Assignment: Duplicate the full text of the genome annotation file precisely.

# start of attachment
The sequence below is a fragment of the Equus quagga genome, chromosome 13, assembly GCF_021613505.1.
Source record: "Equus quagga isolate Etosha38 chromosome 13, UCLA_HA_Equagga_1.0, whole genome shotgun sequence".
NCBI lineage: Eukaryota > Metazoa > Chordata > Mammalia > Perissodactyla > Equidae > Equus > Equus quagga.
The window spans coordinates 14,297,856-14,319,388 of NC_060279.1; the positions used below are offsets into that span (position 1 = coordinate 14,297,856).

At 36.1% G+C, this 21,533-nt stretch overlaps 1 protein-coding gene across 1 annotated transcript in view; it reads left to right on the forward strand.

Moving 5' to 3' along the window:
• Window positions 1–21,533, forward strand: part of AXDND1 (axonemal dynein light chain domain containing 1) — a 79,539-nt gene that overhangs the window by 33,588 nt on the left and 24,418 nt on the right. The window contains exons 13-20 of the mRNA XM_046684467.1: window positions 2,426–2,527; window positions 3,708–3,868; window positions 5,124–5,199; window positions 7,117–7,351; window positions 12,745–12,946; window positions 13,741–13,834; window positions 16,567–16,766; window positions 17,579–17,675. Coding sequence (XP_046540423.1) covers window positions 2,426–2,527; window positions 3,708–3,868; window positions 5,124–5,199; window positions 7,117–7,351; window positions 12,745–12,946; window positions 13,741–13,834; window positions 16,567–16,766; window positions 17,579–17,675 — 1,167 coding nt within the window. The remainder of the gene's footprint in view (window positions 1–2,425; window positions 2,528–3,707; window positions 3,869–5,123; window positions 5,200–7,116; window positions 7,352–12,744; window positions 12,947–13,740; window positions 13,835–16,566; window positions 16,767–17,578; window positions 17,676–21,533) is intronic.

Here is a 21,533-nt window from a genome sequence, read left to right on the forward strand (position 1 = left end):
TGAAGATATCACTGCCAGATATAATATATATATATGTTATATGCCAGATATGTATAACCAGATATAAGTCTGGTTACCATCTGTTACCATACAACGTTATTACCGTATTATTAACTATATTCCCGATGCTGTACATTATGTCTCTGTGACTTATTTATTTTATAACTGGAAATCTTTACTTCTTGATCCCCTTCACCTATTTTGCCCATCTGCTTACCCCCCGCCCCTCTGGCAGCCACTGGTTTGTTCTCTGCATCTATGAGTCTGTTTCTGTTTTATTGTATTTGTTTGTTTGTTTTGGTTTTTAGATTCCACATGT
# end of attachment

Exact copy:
The sequence below is a fragment of the Equus quagga genome, chromosome 13, assembly GCF_021613505.1.
Source record: "Equus quagga isolate Etosha38 chromosome 13, UCLA_HA_Equagga_1.0, whole genome shotgun sequence".
NCBI lineage: Eukaryota > Metazoa > Chordata > Mammalia > Perissodactyla > Equidae > Equus > Equus quagga.
The window spans coordinates 14,297,856-14,319,388 of NC_060279.1; the positions used below are offsets into that span (position 1 = coordinate 14,297,856).

At 36.1% G+C, this 21,533-nt stretch overlaps 1 protein-coding gene across 1 annotated transcript in view; it reads left to right on the forward strand.

Moving 5' to 3' along the window:
• Window positions 1–21,533, forward strand: part of AXDND1 (axonemal dynein light chain domain containing 1) — a 79,539-nt gene that overhangs the window by 33,588 nt on the left and 24,418 nt on the right. The window contains exons 13-20 of the mRNA XM_046684467.1: window positions 2,426–2,527; window positions 3,708–3,868; window positions 5,124–5,199; window positions 7,117–7,351; window positions 12,745–12,946; window positions 13,741–13,834; window positions 16,567–16,766; window positions 17,579–17,675. Coding sequence (XP_046540423.1) covers window positions 2,426–2,527; window positions 3,708–3,868; window positions 5,124–5,199; window positions 7,117–7,351; window positions 12,745–12,946; window positions 13,741–13,834; window positions 16,567–16,766; window positions 17,579–17,675 — 1,167 coding nt within the window. The remainder of the gene's footprint in view (window positions 1–2,425; window positions 2,528–3,707; window positions 3,869–5,123; window positions 5,200–7,116; window positions 7,352–12,744; window positions 12,947–13,740; window positions 13,835–16,566; window positions 16,767–17,578; window positions 17,676–21,533) is intronic.

Here is a 21,533-nt window from a genome sequence, read left to right on the forward strand (position 1 = left end):
TGAAGATATCACTGCCAGATATAATATATATATATGTTATATGCCAGATATGTATAACCAGATATAAGTCTGGTTACCATCTGTTACCATACAACGTTATTACCGTATTATTAACTATATTCCCGATGCTGTACATTATGTCTCTGTGACTTATTTATTTTATAACTGGAAATCTTTACTTCTTGATCCCCTTCACCTATTTTGCCCATCTGCTTACCCCCCGCCCCTCTGGCAGCCACTGGTTTGTTCTCTGCATCTATGAGTCTGTTTCTGTTTTATTGTATTTGTTTGTTTGTTTTGGTTTTTAGATTCCACATGT